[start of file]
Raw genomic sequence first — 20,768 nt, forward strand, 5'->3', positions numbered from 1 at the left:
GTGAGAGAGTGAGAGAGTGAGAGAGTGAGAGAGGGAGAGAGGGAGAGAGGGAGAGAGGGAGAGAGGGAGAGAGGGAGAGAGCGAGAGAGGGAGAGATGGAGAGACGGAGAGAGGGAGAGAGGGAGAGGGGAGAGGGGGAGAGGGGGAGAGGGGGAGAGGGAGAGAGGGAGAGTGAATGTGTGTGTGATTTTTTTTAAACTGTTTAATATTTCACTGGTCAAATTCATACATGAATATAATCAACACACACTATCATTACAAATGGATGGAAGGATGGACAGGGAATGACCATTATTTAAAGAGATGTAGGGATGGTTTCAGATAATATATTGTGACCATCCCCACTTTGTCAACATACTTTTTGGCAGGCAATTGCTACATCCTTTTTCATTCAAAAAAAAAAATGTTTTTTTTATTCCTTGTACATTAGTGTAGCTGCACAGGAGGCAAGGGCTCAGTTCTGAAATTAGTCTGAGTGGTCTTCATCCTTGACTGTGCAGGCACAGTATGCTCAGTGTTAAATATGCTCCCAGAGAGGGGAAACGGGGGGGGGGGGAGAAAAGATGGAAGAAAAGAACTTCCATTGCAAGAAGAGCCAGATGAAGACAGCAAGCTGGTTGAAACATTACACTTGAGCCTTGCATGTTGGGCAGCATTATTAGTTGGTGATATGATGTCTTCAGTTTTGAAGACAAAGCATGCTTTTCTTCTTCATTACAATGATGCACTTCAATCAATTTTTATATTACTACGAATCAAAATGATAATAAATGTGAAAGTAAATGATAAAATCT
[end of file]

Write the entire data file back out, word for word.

Raw genomic sequence first — 20,768 nt, forward strand, 5'->3', positions numbered from 1 at the left:
GTGAGAGAGTGAGAGAGTGAGAGAGTGAGAGAGGGAGAGAGGGAGAGAGGGAGAGAGGGAGAGAGGGAGAGAGGGAGAGAGCGAGAGAGGGAGAGATGGAGAGACGGAGAGAGGGAGAGAGGGAGAGGGGAGAGGGGGAGAGGGGGAGAGGGGGAGAGGGAGAGAGGGAGAGTGAATGTGTGTGTGATTTTTTTTAAACTGTTTAATATTTCACTGGTCAAATTCATACATGAATATAATCAACACACACTATCATTACAAATGGATGGAAGGATGGACAGGGAATGACCATTATTTAAAGAGATGTAGGGATGGTTTCAGATAATATATTGTGACCATCCCCACTTTGTCAACATACTTTTTGGCAGGCAATTGCTACATCCTTTTTCATTCAAAAAAAAAAATGTTTTTTTTATTCCTTGTACATTAGTGTAGCTGCACAGGAGGCAAGGGCTCAGTTCTGAAATTAGTCTGAGTGGTCTTCATCCTTGACTGTGCAGGCACAGTATGCTCAGTGTTAAATATGCTCCCAGAGAGGGGAAACGGGGGGGGGGGGAGAAAAGATGGAAGAAAAGAACTTCCATTGCAAGAAGAGCCAGATGAAGACAGCAAGCTGGTTGAAACATTACACTTGAGCCTTGCATGTTGGGCAGCATTATTAGTTGGTGATATGATGTCTTCAGTTTTGAAGACAAAGCATGCTTTTCTTCTTCATTACAATGATGCACTTCAATCAATTTTTATATTACTACGAATCAAAATGATAATAAATGTGAAAGTAAATGATAAAATCT